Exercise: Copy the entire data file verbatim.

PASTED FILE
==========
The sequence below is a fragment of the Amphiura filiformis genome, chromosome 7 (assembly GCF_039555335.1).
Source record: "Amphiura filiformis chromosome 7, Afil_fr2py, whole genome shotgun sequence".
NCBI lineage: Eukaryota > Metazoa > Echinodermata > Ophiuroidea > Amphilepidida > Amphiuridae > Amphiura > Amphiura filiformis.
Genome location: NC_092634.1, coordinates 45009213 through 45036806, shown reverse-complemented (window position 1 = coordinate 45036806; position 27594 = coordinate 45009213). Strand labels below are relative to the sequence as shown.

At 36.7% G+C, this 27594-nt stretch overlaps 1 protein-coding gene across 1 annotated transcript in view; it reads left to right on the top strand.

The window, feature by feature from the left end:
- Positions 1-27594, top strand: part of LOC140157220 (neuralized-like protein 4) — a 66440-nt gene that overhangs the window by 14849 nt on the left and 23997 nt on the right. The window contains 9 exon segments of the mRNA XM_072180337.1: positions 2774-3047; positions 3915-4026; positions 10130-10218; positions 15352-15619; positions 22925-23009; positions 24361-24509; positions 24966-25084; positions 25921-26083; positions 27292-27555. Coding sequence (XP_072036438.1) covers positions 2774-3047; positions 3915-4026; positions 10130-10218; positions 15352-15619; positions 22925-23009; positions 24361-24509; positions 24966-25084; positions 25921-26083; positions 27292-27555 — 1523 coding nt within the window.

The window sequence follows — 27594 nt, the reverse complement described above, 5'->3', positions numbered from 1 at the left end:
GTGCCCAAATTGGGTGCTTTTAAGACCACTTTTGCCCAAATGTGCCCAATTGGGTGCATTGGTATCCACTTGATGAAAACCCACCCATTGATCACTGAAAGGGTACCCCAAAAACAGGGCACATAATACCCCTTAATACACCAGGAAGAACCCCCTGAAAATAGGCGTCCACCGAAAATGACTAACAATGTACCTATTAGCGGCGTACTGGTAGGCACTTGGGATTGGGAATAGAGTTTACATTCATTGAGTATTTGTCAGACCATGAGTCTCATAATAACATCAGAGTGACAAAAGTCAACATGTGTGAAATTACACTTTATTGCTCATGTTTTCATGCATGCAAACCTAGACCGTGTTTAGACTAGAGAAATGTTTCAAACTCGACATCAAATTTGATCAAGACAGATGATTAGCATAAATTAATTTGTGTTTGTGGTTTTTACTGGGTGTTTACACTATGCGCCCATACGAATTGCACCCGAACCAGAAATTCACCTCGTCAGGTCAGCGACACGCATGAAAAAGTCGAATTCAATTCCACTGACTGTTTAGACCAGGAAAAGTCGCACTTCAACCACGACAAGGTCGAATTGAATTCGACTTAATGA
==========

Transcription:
The sequence below is a fragment of the Amphiura filiformis genome, chromosome 7 (assembly GCF_039555335.1).
Source record: "Amphiura filiformis chromosome 7, Afil_fr2py, whole genome shotgun sequence".
NCBI lineage: Eukaryota > Metazoa > Echinodermata > Ophiuroidea > Amphilepidida > Amphiuridae > Amphiura > Amphiura filiformis.
Genome location: NC_092634.1, coordinates 45009213 through 45036806, shown reverse-complemented (window position 1 = coordinate 45036806; position 27594 = coordinate 45009213). Strand labels below are relative to the sequence as shown.

At 36.7% G+C, this 27594-nt stretch overlaps 1 protein-coding gene across 1 annotated transcript in view; it reads left to right on the top strand.

The window, feature by feature from the left end:
- Positions 1-27594, top strand: part of LOC140157220 (neuralized-like protein 4) — a 66440-nt gene that overhangs the window by 14849 nt on the left and 23997 nt on the right. The window contains 9 exon segments of the mRNA XM_072180337.1: positions 2774-3047; positions 3915-4026; positions 10130-10218; positions 15352-15619; positions 22925-23009; positions 24361-24509; positions 24966-25084; positions 25921-26083; positions 27292-27555. Coding sequence (XP_072036438.1) covers positions 2774-3047; positions 3915-4026; positions 10130-10218; positions 15352-15619; positions 22925-23009; positions 24361-24509; positions 24966-25084; positions 25921-26083; positions 27292-27555 — 1523 coding nt within the window.

The window sequence follows — 27594 nt, the reverse complement described above, 5'->3', positions numbered from 1 at the left end:
GTGCCCAAATTGGGTGCTTTTAAGACCACTTTTGCCCAAATGTGCCCAATTGGGTGCATTGGTATCCACTTGATGAAAACCCACCCATTGATCACTGAAAGGGTACCCCAAAAACAGGGCACATAATACCCCTTAATACACCAGGAAGAACCCCCTGAAAATAGGCGTCCACCGAAAATGACTAACAATGTACCTATTAGCGGCGTACTGGTAGGCACTTGGGATTGGGAATAGAGTTTACATTCATTGAGTATTTGTCAGACCATGAGTCTCATAATAACATCAGAGTGACAAAAGTCAACATGTGTGAAATTACACTTTATTGCTCATGTTTTCATGCATGCAAACCTAGACCGTGTTTAGACTAGAGAAATGTTTCAAACTCGACATCAAATTTGATCAAGACAGATGATTAGCATAAATTAATTTGTGTTTGTGGTTTTTACTGGGTGTTTACACTATGCGCCCATACGAATTGCACCCGAACCAGAAATTCACCTCGTCAGGTCAGCGACACGCATGAAAAAGTCGAATTCAATTCCACTGACTGTTTAGACCAGGAAAAGTCGCACTTCAACCACGACAAGGTCGAATTGAATTCGACTTAATGA